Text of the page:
My "Unpopular" Opinion? Locked

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CharlesB58 Veteran Member • Posts: 8,612
My "Unpopular" Opinion?

I'm pretty sure some people won't like a couple of things I'm going to say, but with the constant flow of "Fuji is better" posts and others in which either the utter failure or unbeatable superiority of m4/3 is expressed by some, I want to weigh in with my personal point of view as a working photographer.

I specialize in concert/performance photography. This has long been the almost exclusive realm of FF cameras, or at least APSC with better high ISO performance. All my colleagues at the website i staff for use mostly FF with some APSC used when a bit more reach is needed with telephoto lenses. That reflects the genre standard at large.

That said, I admit that the photos I take with my EM1s take more work to clean up and lift shadows than most FF files (which often don't need much work anyway.) I admit even with my best effort starting with .orf files, OOC .jpegs from cameras like the Sony A7rii, and CaNikon FF dslrs are cleaner and usually have better DR. (To me, DR is a more important factor than noise when it comes to concert photos.)

The shallow DoF advantages of FF are sometimes missed. On occasion I'd like more isolation at a given f stop than I get with m4/3.

Even as AF has improved with each generation of m4/3 cameras, I have associates with 5 year old DSLRs that focus faster and more accurately under conditions where I know my EM1s struggle.

Then again, theylike how small and light my kit is compared to theirs.

So why do I stick with m4/3?

I enjoy using it. I am confident that I can get the results I want. The style I want my images to have depends less on absence of noise or wider DR than on what I have been doing with 4/3 and m4/3 for nearly 10 years. I'm settled into the system for what it does for me, advantages I've come to depend on as second nature, and the very fact that my photos don't look like the typical concert photos out there.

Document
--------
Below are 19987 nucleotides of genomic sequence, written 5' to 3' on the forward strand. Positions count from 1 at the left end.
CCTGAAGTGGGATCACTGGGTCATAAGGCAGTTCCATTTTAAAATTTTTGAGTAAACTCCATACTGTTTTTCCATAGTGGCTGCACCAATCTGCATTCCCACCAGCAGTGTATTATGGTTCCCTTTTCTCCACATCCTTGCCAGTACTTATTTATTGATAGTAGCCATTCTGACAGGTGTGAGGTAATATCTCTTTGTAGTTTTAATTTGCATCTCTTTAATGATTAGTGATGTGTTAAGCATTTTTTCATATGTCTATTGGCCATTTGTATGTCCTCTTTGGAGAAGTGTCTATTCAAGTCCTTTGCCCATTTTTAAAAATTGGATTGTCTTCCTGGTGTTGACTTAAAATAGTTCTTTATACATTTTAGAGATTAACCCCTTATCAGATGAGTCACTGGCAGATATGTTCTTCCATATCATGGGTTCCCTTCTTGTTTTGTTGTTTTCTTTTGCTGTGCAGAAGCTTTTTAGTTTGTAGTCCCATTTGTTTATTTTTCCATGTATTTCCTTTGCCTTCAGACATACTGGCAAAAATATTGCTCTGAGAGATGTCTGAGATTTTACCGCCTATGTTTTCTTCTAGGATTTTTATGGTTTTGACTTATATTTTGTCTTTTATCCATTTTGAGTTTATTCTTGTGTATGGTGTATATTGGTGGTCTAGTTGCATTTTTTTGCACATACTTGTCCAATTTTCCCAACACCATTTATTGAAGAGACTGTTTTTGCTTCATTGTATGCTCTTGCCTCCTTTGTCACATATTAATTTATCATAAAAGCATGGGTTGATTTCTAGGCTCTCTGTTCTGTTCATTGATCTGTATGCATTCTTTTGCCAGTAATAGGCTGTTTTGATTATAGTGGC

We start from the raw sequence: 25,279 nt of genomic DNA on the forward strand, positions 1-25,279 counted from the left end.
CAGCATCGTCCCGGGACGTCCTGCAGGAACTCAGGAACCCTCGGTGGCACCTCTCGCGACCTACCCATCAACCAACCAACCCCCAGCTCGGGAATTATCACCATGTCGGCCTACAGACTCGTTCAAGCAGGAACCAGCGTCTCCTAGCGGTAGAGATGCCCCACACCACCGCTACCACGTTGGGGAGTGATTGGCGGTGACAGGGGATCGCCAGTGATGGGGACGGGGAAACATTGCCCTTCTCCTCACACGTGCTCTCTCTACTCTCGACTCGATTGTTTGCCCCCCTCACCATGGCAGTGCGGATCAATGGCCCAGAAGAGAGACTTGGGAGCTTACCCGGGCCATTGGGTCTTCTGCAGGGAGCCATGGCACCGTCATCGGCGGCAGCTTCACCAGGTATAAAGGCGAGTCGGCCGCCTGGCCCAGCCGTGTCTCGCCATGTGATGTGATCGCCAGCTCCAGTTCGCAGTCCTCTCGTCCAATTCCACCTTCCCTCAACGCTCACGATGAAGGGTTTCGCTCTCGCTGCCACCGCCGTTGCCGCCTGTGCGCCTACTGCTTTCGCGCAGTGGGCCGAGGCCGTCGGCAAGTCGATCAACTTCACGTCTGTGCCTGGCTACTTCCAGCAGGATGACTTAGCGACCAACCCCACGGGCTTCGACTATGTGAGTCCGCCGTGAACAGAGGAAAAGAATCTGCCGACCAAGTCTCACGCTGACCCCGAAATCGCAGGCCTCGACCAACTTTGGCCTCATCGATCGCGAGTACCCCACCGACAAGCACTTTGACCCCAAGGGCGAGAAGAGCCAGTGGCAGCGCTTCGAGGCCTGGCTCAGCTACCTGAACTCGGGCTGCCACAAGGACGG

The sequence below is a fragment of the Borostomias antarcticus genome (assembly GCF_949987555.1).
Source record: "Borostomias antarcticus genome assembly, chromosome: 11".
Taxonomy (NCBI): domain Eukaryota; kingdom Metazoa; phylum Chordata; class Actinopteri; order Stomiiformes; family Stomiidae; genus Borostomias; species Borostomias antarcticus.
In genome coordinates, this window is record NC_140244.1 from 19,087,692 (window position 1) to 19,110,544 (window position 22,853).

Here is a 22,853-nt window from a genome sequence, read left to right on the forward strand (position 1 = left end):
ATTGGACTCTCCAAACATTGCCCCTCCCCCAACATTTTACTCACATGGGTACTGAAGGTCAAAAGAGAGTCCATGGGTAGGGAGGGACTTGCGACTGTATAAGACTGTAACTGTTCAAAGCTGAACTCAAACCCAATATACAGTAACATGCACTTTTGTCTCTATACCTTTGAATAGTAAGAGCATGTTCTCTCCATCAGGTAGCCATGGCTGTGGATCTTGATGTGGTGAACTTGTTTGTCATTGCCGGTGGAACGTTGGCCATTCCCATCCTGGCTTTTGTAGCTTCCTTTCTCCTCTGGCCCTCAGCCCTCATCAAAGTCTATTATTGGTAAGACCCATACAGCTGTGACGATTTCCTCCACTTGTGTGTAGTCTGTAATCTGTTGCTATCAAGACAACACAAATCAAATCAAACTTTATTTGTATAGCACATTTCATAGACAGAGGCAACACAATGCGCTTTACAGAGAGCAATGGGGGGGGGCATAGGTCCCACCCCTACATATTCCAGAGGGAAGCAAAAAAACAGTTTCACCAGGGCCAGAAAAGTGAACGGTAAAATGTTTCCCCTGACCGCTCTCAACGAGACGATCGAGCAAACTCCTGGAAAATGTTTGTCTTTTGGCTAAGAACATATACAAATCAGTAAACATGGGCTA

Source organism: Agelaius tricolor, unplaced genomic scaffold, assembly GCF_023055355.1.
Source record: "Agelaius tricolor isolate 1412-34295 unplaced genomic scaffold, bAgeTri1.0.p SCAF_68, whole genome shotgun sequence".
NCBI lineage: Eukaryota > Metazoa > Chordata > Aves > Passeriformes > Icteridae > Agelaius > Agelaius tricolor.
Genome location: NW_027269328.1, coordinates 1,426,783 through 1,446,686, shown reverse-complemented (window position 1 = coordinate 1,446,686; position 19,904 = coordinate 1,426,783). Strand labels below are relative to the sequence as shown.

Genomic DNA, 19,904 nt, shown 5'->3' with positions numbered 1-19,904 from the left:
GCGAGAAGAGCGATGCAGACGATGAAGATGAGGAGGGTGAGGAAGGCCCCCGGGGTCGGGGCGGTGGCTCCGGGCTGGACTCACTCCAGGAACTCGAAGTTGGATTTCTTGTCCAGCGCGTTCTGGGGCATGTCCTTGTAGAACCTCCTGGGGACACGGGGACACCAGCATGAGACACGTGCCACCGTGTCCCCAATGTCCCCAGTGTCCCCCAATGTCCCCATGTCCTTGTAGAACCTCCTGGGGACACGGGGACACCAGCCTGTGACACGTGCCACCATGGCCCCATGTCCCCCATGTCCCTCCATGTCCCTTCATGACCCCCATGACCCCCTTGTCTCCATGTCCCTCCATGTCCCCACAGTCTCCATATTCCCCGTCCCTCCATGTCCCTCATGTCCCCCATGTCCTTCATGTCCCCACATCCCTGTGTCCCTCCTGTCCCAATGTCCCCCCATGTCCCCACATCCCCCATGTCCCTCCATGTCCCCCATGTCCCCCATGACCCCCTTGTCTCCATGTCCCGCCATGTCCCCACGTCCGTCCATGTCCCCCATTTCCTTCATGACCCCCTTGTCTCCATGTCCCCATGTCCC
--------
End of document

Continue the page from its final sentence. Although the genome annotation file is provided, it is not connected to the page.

It's just as many years ago, there were those who first switched to 35mm Leicas while most photographers stuck with 4X5 or medium format They liked that combination of easier portability, and overall operation, but there was also the fact that their photos simply had a different look that pleased them.

That's where i'm at: I love using my m4/3 and prefer the results I get, and I have clients who pay for those results. I know I have more noise in my ISO 6400 photos than a Nikon, Canon or Sony user has. I know I will have more trouble shooting fast moving action than someone with a Canon or Nikon DSLR. I know I don't have as many lenses available. I know I may be paying more for a lens or camera body than it would seem comparable lenses or bodies from other makers cost.

I even know that some people look at my use of Olympus gear with some skepticism, since so many pros use Canon and Nikon.

I also know that I'm limiting myself as far as the expectations of certain genres are concerned. I confess I'd probably take a different approach if I were actively seeking commercial work or doing weddings.

I know all this and am still very happy using m4/3.

So what's not to like about my opinion?

My opinion includes telling anyone having complaints or doubts about m4/3 IQ or AF to just go ahead and buy or switch to another system. Really, don't come here and complain about it, just consider that to fully enjoy photography, you should really, truly enjoy using your gear. If you think you will like Fuji or Sony or Nikon or Canon (or even Pentax) better, then get into that system and stop putting yourself through the angst of trying to justify m4/3.

Also, if you have to get all fanboyish and unrealistic to justify staying with m4/3, again you should just switch systems. You need to honestly enjoy photography, not convince yourself you are enjoying your gear just because you don't want to feel you made a mistake in buying it.

You see, in my opinion, to really enjoy photography to the fullest, you should forget you are even using your gear, in a sense. By that I mean it should be worry/hassle free. You should just be able to put the camera to your eye and concentrate 100% on capturing a composition in the most aesthetically pleasing way you know how, without any lingering doubts about the technical performance of your gear.

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Photography is not about the thing photographed. It is about how that thing looks photographed. Quote by Garry Winogrand

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